How New Data on Hospital Prices Paid by Employers Can Help States

Focus Area:
Sustainable Health Care Costs

Rachel Block

State policymakers are concerned about growing health care costs, but little has been known about what is driving costs. Hospital prices—which comprise nearly half of health care costs among the privately insured—are privately negotiated by insurers and health providers. New research published by the RAND Corporation earlier this month compares hospital prices paid by private health plans with Medicare prices in 25 states. These new data shed light on hospital prices and point to some actions that states could take to help manage costs.

The RAND research shows that employers pay almost 250% of Medicare rates on average for hospital services—almost 300% of Medicare rates for hospital outpatient services and about 200% for hospital inpatient services. These data underscore that increasing costs in the private sector, more so than in public programs, are driving overall health care cost trends.

The researchers also find that the amounts paid vary widely between hospitals within a state. Prices also varied twofold among states: Some had prices between 150% to 200% of the Medicare rate while others were 250% to 300% higher than what Medicare pays.


Because there is so much variation, there isn’t only one explanation for higher hospital costs. Hospitals may have strong leverage in their price negotiations in part because employers want to provide their employees with a wide variety of provider choices in their health plans. The increase in hospital mergers, which leads to less competition among hospitals, also gives hospitals an edge in price negotiations. Finally, the lack of transparency about hospital prices means that employers often don’t know what other purchasers are paying in the same market.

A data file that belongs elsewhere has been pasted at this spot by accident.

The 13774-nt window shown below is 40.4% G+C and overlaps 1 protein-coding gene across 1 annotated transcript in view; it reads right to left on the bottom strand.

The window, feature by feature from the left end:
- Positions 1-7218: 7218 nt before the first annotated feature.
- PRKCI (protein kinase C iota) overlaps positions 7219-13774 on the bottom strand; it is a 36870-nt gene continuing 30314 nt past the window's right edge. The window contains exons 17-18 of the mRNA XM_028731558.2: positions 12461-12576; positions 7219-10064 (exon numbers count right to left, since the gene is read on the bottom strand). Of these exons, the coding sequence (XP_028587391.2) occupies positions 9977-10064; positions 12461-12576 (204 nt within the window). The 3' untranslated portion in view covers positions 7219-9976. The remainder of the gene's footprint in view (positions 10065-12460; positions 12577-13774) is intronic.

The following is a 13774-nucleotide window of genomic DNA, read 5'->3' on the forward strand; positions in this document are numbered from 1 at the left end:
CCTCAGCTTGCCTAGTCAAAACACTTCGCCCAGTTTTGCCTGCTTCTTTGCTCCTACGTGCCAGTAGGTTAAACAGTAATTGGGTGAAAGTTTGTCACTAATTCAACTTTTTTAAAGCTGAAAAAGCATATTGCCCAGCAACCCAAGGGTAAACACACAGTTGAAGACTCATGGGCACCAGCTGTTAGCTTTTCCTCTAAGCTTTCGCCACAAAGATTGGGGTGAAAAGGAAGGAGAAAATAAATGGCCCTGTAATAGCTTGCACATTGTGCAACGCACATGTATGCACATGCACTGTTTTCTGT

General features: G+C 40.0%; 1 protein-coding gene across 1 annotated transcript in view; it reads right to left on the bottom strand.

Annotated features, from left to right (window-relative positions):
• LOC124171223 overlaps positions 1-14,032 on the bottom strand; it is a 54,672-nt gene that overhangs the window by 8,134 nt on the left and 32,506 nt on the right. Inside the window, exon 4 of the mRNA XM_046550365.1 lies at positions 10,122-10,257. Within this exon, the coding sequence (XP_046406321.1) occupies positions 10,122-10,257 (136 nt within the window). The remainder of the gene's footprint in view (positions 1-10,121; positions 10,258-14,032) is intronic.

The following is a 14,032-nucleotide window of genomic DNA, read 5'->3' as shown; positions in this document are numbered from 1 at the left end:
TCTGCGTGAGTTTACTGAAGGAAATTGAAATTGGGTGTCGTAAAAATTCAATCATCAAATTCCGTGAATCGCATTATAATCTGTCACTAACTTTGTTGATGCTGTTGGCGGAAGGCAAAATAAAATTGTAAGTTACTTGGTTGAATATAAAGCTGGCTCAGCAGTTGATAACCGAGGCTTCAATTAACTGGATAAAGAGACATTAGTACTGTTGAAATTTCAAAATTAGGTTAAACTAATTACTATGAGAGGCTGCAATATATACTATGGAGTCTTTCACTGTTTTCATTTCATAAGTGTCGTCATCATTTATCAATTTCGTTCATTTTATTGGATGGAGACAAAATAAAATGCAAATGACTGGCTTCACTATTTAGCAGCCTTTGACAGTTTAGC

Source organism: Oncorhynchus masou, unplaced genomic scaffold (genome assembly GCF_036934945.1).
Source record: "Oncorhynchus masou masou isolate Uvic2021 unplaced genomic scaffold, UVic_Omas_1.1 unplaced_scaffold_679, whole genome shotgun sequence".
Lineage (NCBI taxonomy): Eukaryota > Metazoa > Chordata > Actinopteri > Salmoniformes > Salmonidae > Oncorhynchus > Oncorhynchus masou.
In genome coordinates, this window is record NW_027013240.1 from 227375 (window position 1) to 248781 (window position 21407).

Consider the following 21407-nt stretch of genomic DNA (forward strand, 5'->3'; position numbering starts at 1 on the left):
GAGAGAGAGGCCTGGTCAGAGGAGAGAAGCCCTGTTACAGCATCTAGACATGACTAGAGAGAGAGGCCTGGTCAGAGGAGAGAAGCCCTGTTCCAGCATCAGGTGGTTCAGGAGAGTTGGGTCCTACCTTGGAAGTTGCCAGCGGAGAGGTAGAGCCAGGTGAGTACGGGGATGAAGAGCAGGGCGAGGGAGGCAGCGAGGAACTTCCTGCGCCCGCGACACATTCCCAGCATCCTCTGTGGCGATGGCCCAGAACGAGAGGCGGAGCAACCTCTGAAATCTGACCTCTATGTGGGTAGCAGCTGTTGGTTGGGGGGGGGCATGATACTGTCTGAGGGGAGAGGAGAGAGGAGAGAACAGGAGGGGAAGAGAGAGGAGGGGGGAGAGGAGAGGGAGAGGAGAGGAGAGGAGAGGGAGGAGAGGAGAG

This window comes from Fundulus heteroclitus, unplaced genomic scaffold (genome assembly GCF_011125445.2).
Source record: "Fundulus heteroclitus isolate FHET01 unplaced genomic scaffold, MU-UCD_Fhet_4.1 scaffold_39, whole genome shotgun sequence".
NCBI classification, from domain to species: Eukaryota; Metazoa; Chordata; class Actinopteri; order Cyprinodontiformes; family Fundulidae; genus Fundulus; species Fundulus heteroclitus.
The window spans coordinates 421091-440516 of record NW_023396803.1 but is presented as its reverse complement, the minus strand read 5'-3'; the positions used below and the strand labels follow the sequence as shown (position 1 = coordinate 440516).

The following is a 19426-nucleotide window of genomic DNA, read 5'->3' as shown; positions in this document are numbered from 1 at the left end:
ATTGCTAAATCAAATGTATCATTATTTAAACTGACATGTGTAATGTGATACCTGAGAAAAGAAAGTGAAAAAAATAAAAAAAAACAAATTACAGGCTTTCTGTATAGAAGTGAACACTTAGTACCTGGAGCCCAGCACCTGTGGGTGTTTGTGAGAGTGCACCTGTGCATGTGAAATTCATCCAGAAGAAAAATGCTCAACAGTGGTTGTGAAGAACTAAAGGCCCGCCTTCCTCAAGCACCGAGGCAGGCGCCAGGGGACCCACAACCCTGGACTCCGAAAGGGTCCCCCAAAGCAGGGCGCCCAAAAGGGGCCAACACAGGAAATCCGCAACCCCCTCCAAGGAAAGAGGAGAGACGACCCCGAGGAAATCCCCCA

States can use these new data in a variety of ways. First, states are employers that insure state and local employees and retirees. Armed with information about how much they spend on hospital services relative to what Medicare pays, states, like other employers, can more easily negotiate lower rates of payment.

In addition, state policymakers could use their regulatory power to:

  • Reduce surprise billing and out-of-network charges that stem from hospital visits by setting reference price limits for those services based on Medicare amounts. Without such limits, hospitals can charge whatever they want for these services – even more than what insurers pay. (There is also some current activity around federal surprise billing legislation.)
  • Require insurers to report on and limit what they pay for hospital services using the Medicare reference data. State insurance departments can gather detailed information about hospital payment rates. In Rhode Island, the health insurance commissioner used this information to set a cap on insurance payment increases to hospitals.
  • Build and maintain all-payer claims databases that collect some of the necessary data to monitor how much is paid for health care services. Insurance claims data provides some information about hospital payments. But there are limitations to this approach. First, there is a lag in data submission, so the information is useful for research but not as helpful for purchasing decisions. Second, the RAND study relies heavily on data reported from self-insured employers—but federal law prevents states from requiring reporting from self-insured employers.

This analysis arrives at a watershed moment when the examination of health care costs is moving from how much is paid to how much should be paid for services. There is a lot of discussion about purchasers developing “value-based” payment models. These data clearly show that employers and insurers are not driving a very hard bargain in what they pay hospitals—and new payment models that include hospitals are needed to make our health care system operate more efficiently.